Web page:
Trump Lashes Out At "Unknown" Powell, Says Mario Draghi Should Head The Fed

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by Tyler Durden
Wednesday, Jun 26, 2019 - 10:24

Just two weeks ago, the financial world was on pins and needles that Trump was about to drag Europe into the ongoing US trade/currency war, when he slammed the outgoing ECB head after he unleashed an unprecedented dovish tirade that sent the Euro (briefly) lower and bund yield to new record lows, saying "German DAX way up due to stimulus remarks from Mario Draghi. Very unfair to the United States!"

In retrospect, it appears that Trump's comment was actually praise because during a torrid, ad hoc interview on Fox Business with Mario Bartiromo this morning, the President said the US "should have Draghi instead of our Fed person" and once again said that he has the right to demote or fire the "Fed person", Chairman Jerome Powell.

"Nobody ever heard of him before, and now I made him and he wants to show how tough he is," Trump continued his unprecedented vendetta against Powell, speaking. "OK, let him show how tough he is. He’s not doing a good job."

Meanwhile, if Draghi wants to continue his job as a central bank head once his tenure at the ECB ends on Oct. 31, he appears to be shoo-in at the Fed, although he may face a stern, deathmatch challenge from that other uber-dove, Neil Kashkari who recently said he would have cut 50bps last week, just to curry favor with the president who may be even more dovish than the former Goldman IT banker.

Trump's Fox Business tirade was only the latest in a long series of attacks on the Fed, tweeting on Monday that policy makers “blew it” on June 19 when they kept the benchmark overnight rate unchanged. He compared the Fed to a “stubborn child.” He’s also recently denied a Bloomberg reported that he had threatened to demote Powell, but nonetheless insists he has the authority to do so.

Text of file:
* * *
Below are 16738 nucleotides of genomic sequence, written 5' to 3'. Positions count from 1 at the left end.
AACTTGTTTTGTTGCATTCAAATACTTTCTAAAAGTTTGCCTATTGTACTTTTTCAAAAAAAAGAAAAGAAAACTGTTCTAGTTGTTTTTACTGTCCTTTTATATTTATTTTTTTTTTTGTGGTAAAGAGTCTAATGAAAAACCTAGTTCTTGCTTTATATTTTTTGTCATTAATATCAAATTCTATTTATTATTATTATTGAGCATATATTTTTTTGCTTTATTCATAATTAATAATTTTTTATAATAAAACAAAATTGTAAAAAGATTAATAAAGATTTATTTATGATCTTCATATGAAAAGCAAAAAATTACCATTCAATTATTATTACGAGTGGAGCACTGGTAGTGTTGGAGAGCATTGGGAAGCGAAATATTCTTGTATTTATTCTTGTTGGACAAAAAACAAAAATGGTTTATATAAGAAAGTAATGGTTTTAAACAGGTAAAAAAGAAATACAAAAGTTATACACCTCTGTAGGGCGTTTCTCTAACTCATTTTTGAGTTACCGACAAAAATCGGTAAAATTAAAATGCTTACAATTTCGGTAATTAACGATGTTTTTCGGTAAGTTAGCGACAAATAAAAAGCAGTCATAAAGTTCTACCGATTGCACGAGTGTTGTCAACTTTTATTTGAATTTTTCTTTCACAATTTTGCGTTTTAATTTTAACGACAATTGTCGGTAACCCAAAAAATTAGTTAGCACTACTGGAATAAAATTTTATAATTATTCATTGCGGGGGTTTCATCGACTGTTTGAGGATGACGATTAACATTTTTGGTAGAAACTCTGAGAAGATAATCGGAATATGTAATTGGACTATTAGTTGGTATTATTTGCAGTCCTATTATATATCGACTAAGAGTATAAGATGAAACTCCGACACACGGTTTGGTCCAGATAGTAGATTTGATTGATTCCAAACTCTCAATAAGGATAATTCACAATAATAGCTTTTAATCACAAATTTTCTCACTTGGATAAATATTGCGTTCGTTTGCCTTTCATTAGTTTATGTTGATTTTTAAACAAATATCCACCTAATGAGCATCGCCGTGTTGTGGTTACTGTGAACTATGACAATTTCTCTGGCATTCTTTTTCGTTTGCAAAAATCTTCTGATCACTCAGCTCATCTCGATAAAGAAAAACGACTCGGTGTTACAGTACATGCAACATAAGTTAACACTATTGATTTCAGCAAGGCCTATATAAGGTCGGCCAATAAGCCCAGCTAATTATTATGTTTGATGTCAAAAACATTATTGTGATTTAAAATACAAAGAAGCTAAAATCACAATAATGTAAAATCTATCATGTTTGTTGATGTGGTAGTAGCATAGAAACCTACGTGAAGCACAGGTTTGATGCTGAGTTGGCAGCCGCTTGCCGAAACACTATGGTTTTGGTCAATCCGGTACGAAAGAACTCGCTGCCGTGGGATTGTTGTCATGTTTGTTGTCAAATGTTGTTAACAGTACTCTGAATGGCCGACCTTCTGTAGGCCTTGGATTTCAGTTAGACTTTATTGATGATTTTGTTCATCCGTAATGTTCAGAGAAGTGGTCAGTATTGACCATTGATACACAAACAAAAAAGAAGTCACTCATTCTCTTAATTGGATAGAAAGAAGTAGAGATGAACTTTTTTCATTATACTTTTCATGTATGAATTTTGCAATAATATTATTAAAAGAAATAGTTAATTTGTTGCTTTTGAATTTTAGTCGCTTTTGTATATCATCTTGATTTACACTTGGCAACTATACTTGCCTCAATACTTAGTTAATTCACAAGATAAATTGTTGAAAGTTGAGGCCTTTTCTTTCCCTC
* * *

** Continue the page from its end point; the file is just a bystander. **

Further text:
Trump reiterated those points on Fox Wednesday, saying: “I have the right to demote him. I have the right to fire him,” but Trump “never suggested” he would actually take such an action.

And as the feud between the world's two most powerful people escalates, on Tuesday, Powell highlighted the importance of the central bank’s autonomy from political interference, even though he didn’t mention Trump by name.

“The Fed is insulated from short-term political pressures — what is often referred to as our independence,” Powell said. “Congress chose to insulate the Fed this way because it had seen the damage that often arises when policy bends to short-term political interests.”

Ironically, in a segue that would make it easier for the Fed to cut rates and thus appease Trump, Powell reiterated that downside risks to the U.S. economy have increased recently, reinforcing the case among policy makers for somewhat lower interest rates.

That narrative, however, may be problematic for Trump, who keeps on demanding a "Erdoganomic" solution, claiming that the US economy has never been stronger while urging the Fed to cut rates sharply lower.